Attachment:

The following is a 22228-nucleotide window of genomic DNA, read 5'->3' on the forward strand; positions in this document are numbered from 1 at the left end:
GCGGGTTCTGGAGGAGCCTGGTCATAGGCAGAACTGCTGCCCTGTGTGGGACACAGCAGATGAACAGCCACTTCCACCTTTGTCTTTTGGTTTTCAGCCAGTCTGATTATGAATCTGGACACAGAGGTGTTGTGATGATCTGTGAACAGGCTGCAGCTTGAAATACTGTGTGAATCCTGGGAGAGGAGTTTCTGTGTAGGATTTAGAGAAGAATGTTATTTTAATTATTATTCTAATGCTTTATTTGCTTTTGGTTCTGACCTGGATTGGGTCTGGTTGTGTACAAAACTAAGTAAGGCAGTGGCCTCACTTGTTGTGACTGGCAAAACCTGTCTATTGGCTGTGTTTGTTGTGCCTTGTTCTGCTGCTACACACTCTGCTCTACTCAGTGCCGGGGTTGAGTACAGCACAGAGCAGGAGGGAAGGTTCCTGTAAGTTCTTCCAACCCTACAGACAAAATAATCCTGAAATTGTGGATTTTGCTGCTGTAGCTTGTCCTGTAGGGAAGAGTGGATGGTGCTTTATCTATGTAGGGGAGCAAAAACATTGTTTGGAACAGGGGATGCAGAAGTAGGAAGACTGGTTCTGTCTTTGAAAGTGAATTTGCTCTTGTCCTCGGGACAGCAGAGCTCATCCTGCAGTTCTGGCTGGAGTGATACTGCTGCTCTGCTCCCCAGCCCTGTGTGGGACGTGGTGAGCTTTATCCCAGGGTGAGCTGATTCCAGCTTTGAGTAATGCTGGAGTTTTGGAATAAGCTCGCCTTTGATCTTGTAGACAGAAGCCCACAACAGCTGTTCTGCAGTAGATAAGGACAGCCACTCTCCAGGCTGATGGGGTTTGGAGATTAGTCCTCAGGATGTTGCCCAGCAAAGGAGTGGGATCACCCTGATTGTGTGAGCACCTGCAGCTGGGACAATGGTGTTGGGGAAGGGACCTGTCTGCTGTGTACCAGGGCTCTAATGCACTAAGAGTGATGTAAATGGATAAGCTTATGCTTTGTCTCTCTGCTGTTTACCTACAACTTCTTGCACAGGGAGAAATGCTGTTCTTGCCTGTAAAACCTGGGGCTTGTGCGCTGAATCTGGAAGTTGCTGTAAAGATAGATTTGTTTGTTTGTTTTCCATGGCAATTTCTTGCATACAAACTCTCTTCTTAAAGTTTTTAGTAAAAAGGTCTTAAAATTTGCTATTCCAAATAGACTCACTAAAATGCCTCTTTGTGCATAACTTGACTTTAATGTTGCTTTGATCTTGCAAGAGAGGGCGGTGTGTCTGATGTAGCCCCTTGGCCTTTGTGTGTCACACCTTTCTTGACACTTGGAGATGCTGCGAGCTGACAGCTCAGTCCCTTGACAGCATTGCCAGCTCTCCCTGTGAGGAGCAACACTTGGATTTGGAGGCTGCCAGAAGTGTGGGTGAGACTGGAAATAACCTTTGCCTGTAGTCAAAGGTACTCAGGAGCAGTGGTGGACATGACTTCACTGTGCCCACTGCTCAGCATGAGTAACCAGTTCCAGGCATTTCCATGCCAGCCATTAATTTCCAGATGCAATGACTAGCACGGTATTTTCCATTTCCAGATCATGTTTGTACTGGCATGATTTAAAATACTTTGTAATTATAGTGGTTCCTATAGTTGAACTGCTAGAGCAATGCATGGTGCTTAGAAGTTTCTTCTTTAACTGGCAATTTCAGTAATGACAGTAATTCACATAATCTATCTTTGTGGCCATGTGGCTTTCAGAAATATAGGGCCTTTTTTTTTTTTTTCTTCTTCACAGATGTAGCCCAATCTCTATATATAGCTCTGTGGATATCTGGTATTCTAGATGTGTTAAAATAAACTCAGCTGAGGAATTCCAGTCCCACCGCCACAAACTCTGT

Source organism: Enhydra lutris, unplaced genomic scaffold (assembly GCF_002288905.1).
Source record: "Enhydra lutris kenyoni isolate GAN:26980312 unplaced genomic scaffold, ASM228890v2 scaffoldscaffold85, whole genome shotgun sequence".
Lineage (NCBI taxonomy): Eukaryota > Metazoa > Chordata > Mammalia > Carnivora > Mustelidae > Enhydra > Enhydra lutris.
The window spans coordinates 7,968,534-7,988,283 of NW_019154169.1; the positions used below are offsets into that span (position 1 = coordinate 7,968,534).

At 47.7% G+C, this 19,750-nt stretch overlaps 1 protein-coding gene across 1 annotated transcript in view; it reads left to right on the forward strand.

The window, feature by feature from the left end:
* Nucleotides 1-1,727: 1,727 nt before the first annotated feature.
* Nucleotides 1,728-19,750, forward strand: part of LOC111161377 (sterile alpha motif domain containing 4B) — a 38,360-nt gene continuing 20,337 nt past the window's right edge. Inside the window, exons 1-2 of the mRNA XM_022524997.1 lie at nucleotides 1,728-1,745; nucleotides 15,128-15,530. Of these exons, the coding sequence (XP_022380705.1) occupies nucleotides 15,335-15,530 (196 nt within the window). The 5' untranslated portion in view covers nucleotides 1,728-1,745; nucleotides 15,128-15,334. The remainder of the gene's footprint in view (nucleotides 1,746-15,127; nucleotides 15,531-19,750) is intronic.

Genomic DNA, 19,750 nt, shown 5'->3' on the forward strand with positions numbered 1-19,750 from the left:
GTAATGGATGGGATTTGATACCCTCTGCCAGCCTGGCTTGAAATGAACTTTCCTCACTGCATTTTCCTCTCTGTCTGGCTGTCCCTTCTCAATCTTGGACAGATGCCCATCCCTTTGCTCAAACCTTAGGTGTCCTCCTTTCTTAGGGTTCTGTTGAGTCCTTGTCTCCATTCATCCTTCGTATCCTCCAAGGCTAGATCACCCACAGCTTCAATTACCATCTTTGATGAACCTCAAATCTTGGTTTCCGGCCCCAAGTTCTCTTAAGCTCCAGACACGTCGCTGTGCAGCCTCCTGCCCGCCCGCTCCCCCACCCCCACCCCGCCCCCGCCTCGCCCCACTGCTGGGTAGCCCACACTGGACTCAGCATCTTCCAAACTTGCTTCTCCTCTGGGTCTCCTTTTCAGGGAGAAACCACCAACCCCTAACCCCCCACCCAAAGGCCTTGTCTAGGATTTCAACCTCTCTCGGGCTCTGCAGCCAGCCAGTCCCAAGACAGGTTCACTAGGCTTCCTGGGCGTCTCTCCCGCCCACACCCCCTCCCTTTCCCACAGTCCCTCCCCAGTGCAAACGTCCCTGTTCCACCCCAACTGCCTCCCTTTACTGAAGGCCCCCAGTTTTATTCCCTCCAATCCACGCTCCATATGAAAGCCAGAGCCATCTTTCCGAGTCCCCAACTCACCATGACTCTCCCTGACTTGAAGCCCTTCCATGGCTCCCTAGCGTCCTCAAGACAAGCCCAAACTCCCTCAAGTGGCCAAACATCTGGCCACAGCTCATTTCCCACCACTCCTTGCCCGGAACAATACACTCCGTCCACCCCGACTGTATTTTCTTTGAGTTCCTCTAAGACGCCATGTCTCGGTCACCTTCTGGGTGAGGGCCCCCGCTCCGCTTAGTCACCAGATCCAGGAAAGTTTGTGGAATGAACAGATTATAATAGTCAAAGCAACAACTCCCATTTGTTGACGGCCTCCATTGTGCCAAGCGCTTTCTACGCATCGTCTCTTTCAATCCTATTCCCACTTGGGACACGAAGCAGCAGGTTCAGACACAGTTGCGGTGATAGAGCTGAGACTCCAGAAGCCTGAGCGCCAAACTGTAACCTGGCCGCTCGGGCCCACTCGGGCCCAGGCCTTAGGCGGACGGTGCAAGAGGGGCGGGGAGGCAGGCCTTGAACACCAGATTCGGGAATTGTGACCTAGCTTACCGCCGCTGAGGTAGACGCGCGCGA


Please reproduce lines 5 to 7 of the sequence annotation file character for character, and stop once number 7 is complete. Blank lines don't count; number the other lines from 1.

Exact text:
Lineage (NCBI taxonomy): Eukaryota > Metazoa > Chordata > Mammalia > Carnivora > Mustelidae > Enhydra > Enhydra lutris.
The window spans coordinates 7,968,534-7,988,283 of NW_019154169.1; the positions used below are offsets into that span (position 1 = coordinate 7,968,534).

At 47.7% G+C, this 19,750-nt stretch overlaps 1 protein-coding gene across 1 annotated transcript in view; it reads left to right on the forward strand.